Skip to Navigation
University of Pittsburgh
Print This Page Print this pages

June 12, 1997


Planning and budgeting efforts to marshall scarce resources are undergoing revolutionary change across the country. Of course, it is hoped that this is beginning to happen at the University of Pittsburgh. Modern resource allocation methods must become an integral part of any great institution of higher education if it hopes to maintain academic excellence. For centuries, faculty members have contributed to academic excellence in universities in an unbroken succession of principles and ideals; faculties have responded to the ongoing need for continual planning and resource allocation. But unlike many other societal institutions, faculties have shared a distinctive feature, namely a remarkable solidarity. Together, they have wrested unrevealed happenings from the universe, traced their sources, and correlated a coherent relationship between physical science, social science and the humanities so that vast stores of knowledge were and are imparted to students in the classroom and laboratory. These titanic events, which bestowed great benefit on society, required an unparalleled dedication and commitment to planning. University faculties also have been extraordinarily progressive in character. As universities have been subjected to demands from specialization, the faculty has willingly responded to the pressures for the expansion of knowledge and technology by maintaining a spirit of free inquiry and candor protected by tenure. Thus, the university uniquely safeguards the environment for enhancing the diversity of opinion necessary for communities of scholars to be able to plan for the future. Despite the progression and success of past planning efforts to achieve academic excellence, the increasing demand and complexity of higher education require sophisticated and multifaceted planning and budgeting, especially if Pitt wishes to compete successfully in the modern-day environment, or perhaps to survive as a major seat of learning in the century ahead.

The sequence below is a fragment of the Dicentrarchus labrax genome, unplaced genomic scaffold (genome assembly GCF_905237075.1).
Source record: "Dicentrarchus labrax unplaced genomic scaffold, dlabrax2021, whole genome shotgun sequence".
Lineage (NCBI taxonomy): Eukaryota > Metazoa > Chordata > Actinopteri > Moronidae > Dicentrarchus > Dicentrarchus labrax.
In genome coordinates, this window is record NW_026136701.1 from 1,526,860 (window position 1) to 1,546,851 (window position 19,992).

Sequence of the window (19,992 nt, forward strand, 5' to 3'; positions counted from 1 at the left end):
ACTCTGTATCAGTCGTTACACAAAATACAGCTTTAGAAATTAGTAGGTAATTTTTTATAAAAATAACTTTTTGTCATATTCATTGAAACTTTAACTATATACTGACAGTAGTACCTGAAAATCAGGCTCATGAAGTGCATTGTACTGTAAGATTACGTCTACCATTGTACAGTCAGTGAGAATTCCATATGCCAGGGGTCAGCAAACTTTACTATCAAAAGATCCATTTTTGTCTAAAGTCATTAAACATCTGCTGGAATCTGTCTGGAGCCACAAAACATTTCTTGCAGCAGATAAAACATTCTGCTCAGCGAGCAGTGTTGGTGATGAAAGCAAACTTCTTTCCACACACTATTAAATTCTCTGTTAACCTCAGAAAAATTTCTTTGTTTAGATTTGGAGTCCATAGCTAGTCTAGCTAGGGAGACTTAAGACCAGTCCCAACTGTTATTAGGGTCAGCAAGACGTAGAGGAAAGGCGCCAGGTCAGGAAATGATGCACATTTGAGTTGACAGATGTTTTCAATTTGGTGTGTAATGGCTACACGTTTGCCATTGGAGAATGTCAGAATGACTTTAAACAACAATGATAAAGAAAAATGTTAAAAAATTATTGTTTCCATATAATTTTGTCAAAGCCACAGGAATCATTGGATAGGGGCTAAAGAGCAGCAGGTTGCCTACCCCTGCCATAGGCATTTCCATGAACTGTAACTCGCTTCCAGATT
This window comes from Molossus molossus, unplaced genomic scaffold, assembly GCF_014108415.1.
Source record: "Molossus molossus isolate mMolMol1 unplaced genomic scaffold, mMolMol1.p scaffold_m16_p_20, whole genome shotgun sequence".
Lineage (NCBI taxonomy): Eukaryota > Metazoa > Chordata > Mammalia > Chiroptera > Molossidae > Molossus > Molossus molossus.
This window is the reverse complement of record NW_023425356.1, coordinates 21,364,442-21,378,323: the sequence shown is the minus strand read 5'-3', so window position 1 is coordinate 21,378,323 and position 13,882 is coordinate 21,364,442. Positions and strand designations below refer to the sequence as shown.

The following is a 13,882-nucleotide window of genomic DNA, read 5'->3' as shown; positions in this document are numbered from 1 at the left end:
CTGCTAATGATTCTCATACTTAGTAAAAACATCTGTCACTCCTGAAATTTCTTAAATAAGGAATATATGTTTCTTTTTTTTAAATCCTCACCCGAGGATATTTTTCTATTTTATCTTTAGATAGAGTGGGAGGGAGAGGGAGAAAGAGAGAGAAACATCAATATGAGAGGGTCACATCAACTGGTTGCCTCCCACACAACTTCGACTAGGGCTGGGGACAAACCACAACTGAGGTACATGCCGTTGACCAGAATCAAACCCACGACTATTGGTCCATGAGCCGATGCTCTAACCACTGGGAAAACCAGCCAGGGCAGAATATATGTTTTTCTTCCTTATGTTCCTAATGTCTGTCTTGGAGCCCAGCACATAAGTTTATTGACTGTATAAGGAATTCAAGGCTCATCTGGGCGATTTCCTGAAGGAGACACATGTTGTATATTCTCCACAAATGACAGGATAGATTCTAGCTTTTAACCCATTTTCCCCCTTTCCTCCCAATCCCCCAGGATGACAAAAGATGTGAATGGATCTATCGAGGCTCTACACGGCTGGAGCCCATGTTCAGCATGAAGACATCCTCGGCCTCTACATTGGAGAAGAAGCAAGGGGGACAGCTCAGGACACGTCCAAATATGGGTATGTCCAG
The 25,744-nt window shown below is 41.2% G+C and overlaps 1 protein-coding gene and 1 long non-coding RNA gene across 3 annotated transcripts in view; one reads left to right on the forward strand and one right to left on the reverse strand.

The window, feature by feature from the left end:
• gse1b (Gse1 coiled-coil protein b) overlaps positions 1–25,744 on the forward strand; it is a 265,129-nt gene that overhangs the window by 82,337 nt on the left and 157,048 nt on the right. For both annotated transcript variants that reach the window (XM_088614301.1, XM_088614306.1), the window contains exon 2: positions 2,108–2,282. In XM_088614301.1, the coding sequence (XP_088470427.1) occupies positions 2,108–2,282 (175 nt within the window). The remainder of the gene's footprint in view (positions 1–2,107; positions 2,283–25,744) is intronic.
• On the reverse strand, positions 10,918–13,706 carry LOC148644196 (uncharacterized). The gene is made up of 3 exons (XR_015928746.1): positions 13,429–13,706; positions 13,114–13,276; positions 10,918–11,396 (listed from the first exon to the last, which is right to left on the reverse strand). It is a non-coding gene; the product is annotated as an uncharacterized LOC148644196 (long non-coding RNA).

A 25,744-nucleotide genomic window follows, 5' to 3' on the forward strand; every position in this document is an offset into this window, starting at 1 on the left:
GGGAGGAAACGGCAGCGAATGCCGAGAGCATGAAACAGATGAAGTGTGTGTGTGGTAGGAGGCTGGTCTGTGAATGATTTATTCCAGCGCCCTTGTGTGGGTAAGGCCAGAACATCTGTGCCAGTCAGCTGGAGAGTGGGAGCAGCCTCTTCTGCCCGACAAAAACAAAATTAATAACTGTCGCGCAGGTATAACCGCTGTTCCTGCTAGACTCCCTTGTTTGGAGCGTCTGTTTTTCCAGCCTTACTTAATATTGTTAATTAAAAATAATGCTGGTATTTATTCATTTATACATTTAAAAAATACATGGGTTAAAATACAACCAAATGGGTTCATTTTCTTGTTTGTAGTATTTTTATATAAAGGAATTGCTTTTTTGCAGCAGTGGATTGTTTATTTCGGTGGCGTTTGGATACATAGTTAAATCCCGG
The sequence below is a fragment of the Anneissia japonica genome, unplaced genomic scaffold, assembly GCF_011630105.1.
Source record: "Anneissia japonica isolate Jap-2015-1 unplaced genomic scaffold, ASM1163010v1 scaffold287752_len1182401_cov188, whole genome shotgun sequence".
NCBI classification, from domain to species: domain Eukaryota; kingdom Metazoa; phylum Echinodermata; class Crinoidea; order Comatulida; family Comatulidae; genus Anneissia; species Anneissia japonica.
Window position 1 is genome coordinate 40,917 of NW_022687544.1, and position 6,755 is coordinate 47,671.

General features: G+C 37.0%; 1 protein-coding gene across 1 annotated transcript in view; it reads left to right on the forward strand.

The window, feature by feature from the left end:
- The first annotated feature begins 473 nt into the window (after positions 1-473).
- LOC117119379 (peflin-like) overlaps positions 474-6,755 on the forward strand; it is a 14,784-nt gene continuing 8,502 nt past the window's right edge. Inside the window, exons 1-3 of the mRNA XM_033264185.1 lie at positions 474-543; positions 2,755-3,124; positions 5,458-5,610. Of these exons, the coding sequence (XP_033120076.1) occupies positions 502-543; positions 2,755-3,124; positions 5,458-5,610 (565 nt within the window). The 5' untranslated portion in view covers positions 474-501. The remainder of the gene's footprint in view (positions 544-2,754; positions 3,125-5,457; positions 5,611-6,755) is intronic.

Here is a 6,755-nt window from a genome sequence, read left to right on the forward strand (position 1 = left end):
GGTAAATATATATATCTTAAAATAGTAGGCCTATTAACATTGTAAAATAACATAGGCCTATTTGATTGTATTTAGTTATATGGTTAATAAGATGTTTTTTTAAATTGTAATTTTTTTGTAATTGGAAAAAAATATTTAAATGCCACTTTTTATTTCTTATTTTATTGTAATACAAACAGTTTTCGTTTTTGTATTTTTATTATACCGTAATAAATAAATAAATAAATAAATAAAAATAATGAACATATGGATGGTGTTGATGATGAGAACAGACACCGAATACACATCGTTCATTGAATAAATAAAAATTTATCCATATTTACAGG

Even with the University of Pittsburgh genuinely committed to leadership, both faculty and administration must consider borrowing new planning techniques from a variety of sources in the outside world, even trying to improve upon systems of effective planning and budgeting from other academic communities, however infrequently that might occur. Planning and budgeting in the community-at-large have evolved from an emphasis on inputs and processes to a focus on objective outputs and outcomes. A wellspring of ideas can be plumbed by exploring the rain-maker theory of budgeting and planning originally described by Joseph Peters. The rain-maker gets so involved with the rain dance that she neglects the goal to make rain. Obviously, the rain-maker's emphasis should not be on the process of dancing but rather should focus on making rain e.g. academic excellence.

The rain-maker says, "I know I didn't make rain, but wasn't the dance beautiful?" Even though no rain fell, planners can lay claim to the choreography despite its failure to make any rain.

The science of rain-making turns into the science of rain-making dancing. Learning to dance becomes an end in itself and replaces the desired outcome of learning how to make it rain. In effect, academia has not focused on measurable outcomes. After discussion with several members of the two main committees assigned to the tasks of planning and budgeting, I find it worrisome to see (1) so much emphasis on process, not on outcomes; (2) a lack of acceptance of ideas from the University Senate's Budget Policies Committee by the administration's University Planning and Budgeting Committee, and (3) an incremental planning process at Pitt. The incremental process of personnel and program budgeting is arbitrarily determined by reviewing how much in the way of resources was allocated in the last year or two and by trying to predict how much will be needed the next year or so. The incremental approach pays too little attention to long-range planning, disregards the coordination and integration of interschool programs, and neglects zero-base budgeting. Always keeping in mind the University's illustrious academic tradition, the areas in need of attention in the planning process include (a) performance budgeting using cost accounting and operations research methods directed toward outcome objectives within all academic and administrative units and the University as a whole, (b) initiation of strategic planning by identifying alternative ways and resources available to meet goals and objectives giving consideration to strengths, weaknesses, opportunities and threats and (c) the application of cost benefit analysis as an essential tool of planning to maximize the benefits of available resources, for example, welcoming faculty recommendations for savings achievable from turnover through a retirement inducement program. Faith in the faculty's contribution to planning for academic excellence is indispensable if the University of Pittsburgh is to continue to grow in stature.

Gordon K. MacLeod is president-elect of the University Senate and a professor of Health Services Administration in the Graduate School of Public Health.

Leave a Reply